Millennials, it turns out, aren’t all shook up about Elvis. (Most of them wouldn’t even get the reference.)
According to a news story that drew on the results of a poll of 2,034 Britons by YouGov, an Internet-based market research firm, 29 percent of 18- to 24-year-olds had never listened to an Elvis song. A mere 8 percent of those in the age group listened to Elvis monthly, while no one listened to him daily. Only 12 percent of these respondents said they liked Elvis “a lot,” whereas The Beatles (23 percent) and David Bowie (25 percent) seemed to appeal significantly more to the under-24 set.
According to Spotify, Elvis was streamed 382 million times in 2016; a number that was implied to be woeful compared to those of David Bowie (600 million), Michael Jackson (600 million) and The Beatles (1.3 billion).
The story arrived hot on the heels of reports of Elvis memorabilia plummeting in value. Taken together, it seemed to spell disaster for Presley’s legacy and future record sales.
It shouldn’t really be surprising that Presley, who once triggered something like mass teenage hysteria but last set foot in a studio in 1975, no longer resonates with younger generations the way he once did. It’s way more anomalous and surprising that someone like ex-Beatle Paul McCartney, who turned 75 in June, has anything resembling an active millennial fan base, judging by his many, many, many adoring young female fans on social media.
“Do we worry about Picasso appealing to millennials?” asks Kim Adelman, author of The Girls’ Guide to Elvis: The Clothes, The Hair, The Women, and More! “How many other performers are we still talking about that hit it big in 1956, or died in 1977?”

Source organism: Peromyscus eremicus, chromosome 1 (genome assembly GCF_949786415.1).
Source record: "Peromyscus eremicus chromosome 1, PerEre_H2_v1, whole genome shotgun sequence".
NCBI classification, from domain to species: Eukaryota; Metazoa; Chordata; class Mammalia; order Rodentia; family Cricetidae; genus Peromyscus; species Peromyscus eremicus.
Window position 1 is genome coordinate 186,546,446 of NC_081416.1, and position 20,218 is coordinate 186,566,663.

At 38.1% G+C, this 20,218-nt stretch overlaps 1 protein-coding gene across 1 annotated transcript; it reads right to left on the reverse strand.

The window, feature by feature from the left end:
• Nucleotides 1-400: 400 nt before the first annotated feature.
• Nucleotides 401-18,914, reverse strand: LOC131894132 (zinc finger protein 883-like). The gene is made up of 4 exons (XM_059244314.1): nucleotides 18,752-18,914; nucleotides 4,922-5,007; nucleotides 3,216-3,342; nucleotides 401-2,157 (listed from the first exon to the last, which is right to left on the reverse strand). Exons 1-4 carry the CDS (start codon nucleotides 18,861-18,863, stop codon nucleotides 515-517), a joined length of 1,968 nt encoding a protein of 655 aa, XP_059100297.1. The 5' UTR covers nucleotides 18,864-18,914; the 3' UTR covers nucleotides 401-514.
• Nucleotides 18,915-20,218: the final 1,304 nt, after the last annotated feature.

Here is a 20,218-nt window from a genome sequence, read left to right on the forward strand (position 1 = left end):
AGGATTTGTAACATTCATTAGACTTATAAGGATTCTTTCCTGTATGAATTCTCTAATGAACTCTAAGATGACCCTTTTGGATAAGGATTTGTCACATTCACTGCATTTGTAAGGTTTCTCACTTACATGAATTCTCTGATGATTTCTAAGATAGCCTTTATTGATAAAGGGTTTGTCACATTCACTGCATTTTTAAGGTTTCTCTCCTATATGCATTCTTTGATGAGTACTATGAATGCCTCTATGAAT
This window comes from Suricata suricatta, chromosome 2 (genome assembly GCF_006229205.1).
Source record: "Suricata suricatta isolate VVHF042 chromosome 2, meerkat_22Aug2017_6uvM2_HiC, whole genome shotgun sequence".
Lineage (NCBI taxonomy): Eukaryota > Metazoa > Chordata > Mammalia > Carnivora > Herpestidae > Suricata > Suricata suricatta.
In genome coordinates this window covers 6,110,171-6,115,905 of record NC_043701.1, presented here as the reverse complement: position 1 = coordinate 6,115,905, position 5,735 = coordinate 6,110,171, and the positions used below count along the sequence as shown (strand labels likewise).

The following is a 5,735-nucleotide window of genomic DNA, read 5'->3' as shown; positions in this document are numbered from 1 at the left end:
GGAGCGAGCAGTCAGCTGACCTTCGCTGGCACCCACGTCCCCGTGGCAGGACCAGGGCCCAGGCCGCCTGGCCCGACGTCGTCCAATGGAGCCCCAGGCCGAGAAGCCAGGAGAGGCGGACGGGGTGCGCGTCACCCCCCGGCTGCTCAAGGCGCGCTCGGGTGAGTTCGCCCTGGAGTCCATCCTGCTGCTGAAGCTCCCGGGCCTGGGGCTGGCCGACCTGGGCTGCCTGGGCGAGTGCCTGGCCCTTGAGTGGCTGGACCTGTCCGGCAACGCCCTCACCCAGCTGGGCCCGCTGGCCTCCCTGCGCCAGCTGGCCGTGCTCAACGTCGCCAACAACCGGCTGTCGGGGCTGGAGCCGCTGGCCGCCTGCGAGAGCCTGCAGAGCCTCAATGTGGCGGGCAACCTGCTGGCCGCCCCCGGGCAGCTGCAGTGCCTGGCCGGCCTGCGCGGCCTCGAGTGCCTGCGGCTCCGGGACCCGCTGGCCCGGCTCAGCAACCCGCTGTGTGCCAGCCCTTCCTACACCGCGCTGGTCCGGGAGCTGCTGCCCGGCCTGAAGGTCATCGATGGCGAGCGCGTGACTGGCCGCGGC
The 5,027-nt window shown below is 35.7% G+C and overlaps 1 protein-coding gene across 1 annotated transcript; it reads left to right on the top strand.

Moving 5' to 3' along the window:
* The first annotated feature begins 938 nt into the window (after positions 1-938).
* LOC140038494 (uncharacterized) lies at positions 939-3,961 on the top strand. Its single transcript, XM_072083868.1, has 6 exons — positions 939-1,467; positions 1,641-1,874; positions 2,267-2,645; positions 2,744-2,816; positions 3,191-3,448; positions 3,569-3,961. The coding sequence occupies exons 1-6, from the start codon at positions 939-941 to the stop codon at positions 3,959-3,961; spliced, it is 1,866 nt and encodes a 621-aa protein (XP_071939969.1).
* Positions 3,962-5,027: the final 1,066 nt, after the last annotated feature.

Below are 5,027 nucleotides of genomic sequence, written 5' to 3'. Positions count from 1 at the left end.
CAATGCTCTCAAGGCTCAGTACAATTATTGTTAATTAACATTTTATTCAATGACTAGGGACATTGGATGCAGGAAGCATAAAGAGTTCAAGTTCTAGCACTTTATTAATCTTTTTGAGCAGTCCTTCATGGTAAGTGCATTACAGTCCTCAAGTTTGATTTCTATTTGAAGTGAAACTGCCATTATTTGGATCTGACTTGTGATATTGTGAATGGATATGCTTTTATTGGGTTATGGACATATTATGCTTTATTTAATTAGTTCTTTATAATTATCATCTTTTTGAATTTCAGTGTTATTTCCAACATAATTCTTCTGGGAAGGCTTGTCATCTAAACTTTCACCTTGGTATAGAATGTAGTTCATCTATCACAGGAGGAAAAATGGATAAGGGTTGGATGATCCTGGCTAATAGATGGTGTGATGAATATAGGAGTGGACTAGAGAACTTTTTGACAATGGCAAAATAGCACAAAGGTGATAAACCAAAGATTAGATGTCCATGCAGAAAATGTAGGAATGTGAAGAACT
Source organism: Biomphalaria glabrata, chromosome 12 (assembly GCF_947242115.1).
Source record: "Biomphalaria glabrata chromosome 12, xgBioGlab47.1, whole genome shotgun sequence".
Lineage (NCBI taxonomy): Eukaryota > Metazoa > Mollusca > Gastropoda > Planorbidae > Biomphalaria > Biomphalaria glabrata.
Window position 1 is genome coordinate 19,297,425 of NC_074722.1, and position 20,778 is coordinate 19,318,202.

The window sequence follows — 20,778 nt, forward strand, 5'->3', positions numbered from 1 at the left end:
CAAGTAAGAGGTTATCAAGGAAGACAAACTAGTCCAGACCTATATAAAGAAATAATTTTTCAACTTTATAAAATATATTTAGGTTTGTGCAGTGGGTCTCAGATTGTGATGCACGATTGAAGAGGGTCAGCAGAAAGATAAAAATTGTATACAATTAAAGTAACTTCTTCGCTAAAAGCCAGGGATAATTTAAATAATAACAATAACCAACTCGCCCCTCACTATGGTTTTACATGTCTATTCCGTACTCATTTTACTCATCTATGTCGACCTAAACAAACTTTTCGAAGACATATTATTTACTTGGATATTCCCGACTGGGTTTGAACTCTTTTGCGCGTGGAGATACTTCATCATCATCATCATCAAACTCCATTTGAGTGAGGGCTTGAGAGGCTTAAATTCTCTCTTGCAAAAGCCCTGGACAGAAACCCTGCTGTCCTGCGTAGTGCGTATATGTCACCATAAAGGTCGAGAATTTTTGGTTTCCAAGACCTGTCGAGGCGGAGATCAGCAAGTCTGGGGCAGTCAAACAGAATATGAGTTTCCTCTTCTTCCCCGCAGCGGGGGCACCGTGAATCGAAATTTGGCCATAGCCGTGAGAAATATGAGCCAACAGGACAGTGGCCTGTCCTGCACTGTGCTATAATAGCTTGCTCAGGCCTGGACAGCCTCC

Indeed, in the 50s, Presley was widely expected to be little more than a flash in the pan. Presley’s popularity and legacy has endured in a way than no one would have imagined was possible—including Presley himself, as he made clear in a 1961 interview:
“When you released that first record, did you think you would have such a successful career as you have?”
“No, I don’t think anyone did, did we, Mr. Philips? [laughter] I don’t think so. Nobody had any idea, really.”
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Of course, there are certain elements of the Elvis legacy that a younger generation might smirk or balk at. The swaggering, jumpsuited Elvis impersonators—with a little help from The Simpsons—have arguably turned the iconic image into something of a cartoon. And there’s no escaping the embarrassment of Presley’s physical decline in his later years, with one New York City restaurant offering free fried peanut butter and banana sandwiches to commemorate his death anniversary.
More seriously damaging to Presley’s reputation is the belief that he usurped the sound of black artists. It’s a charge that has persisted despite an older generation of black artists who defended Presley against it: “A lot of people have accused Elvis of stealing the black man’s music,” noted soul singer Jackie Wilson, “when in fact, almost every black solo entertainer copied his stage mannerisms from Elvis.” Perhaps even more unsavory today is Presley’s predilection for minors, including his wife, Priscilla, who was 14—10 years his junior—when they first met.